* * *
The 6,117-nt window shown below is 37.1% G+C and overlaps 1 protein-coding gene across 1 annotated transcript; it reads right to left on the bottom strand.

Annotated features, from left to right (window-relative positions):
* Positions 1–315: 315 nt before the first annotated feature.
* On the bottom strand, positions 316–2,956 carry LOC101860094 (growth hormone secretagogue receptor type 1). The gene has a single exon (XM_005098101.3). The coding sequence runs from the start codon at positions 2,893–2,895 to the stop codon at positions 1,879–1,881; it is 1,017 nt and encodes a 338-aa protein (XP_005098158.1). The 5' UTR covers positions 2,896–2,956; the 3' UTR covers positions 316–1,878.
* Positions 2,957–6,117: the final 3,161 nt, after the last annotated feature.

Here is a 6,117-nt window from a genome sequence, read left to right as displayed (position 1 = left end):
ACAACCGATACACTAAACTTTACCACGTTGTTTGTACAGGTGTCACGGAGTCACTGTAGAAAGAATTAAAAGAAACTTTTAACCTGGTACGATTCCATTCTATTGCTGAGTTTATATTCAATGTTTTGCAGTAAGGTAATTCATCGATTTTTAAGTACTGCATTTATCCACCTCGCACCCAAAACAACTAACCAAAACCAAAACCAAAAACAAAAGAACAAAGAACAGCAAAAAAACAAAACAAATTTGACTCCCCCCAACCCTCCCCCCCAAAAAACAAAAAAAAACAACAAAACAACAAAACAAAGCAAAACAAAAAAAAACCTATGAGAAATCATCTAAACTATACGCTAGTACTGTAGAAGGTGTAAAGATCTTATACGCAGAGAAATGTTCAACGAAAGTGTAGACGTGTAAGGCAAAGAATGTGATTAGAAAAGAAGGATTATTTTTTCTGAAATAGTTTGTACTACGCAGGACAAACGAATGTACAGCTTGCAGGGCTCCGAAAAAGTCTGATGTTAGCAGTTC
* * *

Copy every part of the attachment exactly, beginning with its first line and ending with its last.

The 6,117-nt window shown below is 37.1% G+C and overlaps 1 protein-coding gene across 1 annotated transcript; it reads right to left on the bottom strand.

Annotated features, from left to right (window-relative positions):
* Positions 1–315: 315 nt before the first annotated feature.
* On the bottom strand, positions 316–2,956 carry LOC101860094 (growth hormone secretagogue receptor type 1). The gene has a single exon (XM_005098101.3). The coding sequence runs from the start codon at positions 2,893–2,895 to the stop codon at positions 1,879–1,881; it is 1,017 nt and encodes a 338-aa protein (XP_005098158.1). The 5' UTR covers positions 2,896–2,956; the 3' UTR covers positions 316–1,878.
* Positions 2,957–6,117: the final 3,161 nt, after the last annotated feature.

Here is a 6,117-nt window from a genome sequence, read left to right as displayed (position 1 = left end):
ACAACCGATACACTAAACTTTACCACGTTGTTTGTACAGGTGTCACGGAGTCACTGTAGAAAGAATTAAAAGAAACTTTTAACCTGGTACGATTCCATTCTATTGCTGAGTTTATATTCAATGTTTTGCAGTAAGGTAATTCATCGATTTTTAAGTACTGCATTTATCCACCTCGCACCCAAAACAACTAACCAAAACCAAAACCAAAAACAAAAGAACAAAGAACAGCAAAAAAACAAAACAAATTTGACTCCCCCCAACCCTCCCCCCCAAAAAACAAAAAAAAACAACAAAACAACAAAACAAAGCAAAACAAAAAAAAACCTATGAGAAATCATCTAAACTATACGCTAGTACTGTAGAAGGTGTAAAGATCTTATACGCAGAGAAATGTTCAACGAAAGTGTAGACGTGTAAGGCAAAGAATGTGATTAGAAAAGAAGGATTATTTTTTCTGAAATAGTTTGTACTACGCAGGACAAACGAATGTACAGCTTGCAGGGCTCCGAAAAAGTCTGATGTTAGCAGTTC